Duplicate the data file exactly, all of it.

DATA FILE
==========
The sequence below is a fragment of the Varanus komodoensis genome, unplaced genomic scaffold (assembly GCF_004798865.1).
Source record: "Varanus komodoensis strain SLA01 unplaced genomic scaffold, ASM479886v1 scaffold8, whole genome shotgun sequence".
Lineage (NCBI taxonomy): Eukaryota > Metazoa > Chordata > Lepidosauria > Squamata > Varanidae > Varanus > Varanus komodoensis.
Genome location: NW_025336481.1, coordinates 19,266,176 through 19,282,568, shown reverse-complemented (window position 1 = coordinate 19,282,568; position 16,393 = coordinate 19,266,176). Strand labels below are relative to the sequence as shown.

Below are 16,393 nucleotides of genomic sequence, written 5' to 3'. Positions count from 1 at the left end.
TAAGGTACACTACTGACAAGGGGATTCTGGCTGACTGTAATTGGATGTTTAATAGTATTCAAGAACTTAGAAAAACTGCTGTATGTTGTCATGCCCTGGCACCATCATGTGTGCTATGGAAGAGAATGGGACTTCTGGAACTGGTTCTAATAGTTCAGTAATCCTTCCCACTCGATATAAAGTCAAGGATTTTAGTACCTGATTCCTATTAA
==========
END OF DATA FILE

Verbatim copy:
The sequence below is a fragment of the Varanus komodoensis genome, unplaced genomic scaffold (assembly GCF_004798865.1).
Source record: "Varanus komodoensis strain SLA01 unplaced genomic scaffold, ASM479886v1 scaffold8, whole genome shotgun sequence".
Lineage (NCBI taxonomy): Eukaryota > Metazoa > Chordata > Lepidosauria > Squamata > Varanidae > Varanus > Varanus komodoensis.
Genome location: NW_025336481.1, coordinates 19,266,176 through 19,282,568, shown reverse-complemented (window position 1 = coordinate 19,282,568; position 16,393 = coordinate 19,266,176). Strand labels below are relative to the sequence as shown.

Below are 16,393 nucleotides of genomic sequence, written 5' to 3'. Positions count from 1 at the left end.
TAAGGTACACTACTGACAAGGGGATTCTGGCTGACTGTAATTGGATGTTTAATAGTATTCAAGAACTTAGAAAAACTGCTGTATGTTGTCATGCCCTGGCACCATCATGTGTGCTATGGAAGAGAATGGGACTTCTGGAACTGGTTCTAATAGTTCAGTAATCCTTCCCACTCGATATAAAGTCAAGGATTTTAGTACCTGATTCCTATTAA